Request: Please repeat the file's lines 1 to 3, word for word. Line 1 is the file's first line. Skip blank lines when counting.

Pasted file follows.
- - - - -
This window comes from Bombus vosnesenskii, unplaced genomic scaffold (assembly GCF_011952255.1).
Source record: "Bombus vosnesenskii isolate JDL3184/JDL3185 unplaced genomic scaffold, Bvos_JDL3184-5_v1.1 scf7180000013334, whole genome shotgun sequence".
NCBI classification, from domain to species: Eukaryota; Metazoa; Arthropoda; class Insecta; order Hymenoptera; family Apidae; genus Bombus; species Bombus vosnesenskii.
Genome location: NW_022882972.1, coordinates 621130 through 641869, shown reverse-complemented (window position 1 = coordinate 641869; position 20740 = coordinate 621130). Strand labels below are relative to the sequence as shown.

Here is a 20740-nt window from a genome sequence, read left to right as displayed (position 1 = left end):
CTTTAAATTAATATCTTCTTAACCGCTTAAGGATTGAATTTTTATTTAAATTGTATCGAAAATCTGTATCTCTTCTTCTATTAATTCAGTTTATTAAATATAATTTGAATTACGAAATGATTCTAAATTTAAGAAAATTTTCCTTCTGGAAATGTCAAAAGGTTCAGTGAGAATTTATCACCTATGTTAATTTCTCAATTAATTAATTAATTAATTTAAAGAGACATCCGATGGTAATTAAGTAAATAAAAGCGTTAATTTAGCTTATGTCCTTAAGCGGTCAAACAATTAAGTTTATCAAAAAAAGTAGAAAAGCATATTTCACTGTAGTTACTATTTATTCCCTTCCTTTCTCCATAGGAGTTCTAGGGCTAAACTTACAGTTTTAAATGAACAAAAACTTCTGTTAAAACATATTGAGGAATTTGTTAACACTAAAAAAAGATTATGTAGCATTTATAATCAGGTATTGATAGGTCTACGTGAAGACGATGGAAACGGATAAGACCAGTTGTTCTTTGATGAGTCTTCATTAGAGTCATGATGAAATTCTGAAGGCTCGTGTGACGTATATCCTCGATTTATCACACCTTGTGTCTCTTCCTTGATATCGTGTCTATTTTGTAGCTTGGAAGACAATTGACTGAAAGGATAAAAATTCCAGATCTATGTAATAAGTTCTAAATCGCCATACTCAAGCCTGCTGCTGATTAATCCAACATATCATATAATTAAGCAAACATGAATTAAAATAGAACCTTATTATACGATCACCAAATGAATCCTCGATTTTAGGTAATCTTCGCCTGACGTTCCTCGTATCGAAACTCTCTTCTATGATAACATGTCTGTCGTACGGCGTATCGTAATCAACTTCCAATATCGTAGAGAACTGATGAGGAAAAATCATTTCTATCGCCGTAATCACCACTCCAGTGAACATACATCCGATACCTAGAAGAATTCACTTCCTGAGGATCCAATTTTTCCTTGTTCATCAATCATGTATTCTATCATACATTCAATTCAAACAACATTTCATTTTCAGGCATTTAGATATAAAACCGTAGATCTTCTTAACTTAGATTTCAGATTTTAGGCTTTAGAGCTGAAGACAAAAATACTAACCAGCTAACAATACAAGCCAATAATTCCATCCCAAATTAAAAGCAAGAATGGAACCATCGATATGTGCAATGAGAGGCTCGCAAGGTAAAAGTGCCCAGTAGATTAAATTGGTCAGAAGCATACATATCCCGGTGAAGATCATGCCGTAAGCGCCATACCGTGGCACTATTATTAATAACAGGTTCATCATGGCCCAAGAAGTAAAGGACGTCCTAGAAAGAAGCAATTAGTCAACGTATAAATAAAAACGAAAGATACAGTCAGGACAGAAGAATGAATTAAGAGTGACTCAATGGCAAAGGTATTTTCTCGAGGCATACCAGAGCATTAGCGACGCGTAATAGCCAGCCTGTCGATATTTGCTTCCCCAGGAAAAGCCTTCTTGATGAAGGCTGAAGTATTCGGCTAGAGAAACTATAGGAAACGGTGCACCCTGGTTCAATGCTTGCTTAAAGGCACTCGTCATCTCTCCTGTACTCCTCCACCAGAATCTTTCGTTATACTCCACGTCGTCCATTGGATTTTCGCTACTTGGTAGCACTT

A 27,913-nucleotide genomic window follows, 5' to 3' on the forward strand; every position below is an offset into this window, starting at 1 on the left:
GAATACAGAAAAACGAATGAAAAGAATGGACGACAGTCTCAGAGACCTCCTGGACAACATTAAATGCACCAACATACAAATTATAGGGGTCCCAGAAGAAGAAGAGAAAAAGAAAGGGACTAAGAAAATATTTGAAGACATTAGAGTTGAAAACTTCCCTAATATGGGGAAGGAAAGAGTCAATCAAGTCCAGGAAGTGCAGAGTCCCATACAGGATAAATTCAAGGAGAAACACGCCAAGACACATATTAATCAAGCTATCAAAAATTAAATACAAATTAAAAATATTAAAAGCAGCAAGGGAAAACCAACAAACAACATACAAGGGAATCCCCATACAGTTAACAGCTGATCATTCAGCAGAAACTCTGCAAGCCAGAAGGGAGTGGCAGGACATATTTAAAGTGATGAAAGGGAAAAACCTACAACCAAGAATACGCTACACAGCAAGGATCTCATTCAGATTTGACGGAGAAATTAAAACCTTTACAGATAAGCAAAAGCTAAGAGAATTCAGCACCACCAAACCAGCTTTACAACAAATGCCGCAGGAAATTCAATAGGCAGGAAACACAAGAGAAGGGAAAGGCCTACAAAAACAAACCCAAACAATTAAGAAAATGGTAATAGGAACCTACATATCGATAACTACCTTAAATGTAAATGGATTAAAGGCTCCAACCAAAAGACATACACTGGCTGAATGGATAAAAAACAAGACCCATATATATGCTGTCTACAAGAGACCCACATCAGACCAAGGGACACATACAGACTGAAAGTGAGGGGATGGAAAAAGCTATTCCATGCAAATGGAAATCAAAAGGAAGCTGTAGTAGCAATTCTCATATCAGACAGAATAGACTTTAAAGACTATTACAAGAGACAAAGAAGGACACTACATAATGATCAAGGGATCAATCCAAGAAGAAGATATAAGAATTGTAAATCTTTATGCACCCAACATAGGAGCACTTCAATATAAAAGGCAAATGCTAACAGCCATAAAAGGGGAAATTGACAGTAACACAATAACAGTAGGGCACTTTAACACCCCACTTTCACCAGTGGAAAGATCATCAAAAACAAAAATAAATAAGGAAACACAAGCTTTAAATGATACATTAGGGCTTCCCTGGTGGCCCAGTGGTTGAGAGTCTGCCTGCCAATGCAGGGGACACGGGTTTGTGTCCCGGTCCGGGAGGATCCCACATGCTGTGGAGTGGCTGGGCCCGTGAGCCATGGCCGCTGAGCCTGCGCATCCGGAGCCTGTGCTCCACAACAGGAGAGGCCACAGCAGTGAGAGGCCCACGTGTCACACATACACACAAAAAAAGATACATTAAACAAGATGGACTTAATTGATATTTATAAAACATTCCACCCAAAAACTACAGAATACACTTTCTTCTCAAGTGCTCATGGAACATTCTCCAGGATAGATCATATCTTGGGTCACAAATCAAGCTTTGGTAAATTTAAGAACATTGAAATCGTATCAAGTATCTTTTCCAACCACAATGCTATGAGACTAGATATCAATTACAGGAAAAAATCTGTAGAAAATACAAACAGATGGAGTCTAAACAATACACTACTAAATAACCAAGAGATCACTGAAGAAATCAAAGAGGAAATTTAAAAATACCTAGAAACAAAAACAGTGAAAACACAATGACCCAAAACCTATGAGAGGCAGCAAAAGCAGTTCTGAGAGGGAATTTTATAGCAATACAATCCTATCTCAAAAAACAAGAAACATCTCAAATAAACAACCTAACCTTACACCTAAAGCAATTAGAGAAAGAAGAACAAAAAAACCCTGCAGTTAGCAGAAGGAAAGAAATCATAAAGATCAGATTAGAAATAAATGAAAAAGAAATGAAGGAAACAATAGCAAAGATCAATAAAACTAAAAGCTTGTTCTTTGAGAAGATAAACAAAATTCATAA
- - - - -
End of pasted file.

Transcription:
This window comes from Bombus vosnesenskii, unplaced genomic scaffold (assembly GCF_011952255.1).
Source record: "Bombus vosnesenskii isolate JDL3184/JDL3185 unplaced genomic scaffold, Bvos_JDL3184-5_v1.1 scf7180000013334, whole genome shotgun sequence".
NCBI classification, from domain to species: Eukaryota; Metazoa; Arthropoda; class Insecta; order Hymenoptera; family Apidae; genus Bombus; species Bombus vosnesenskii.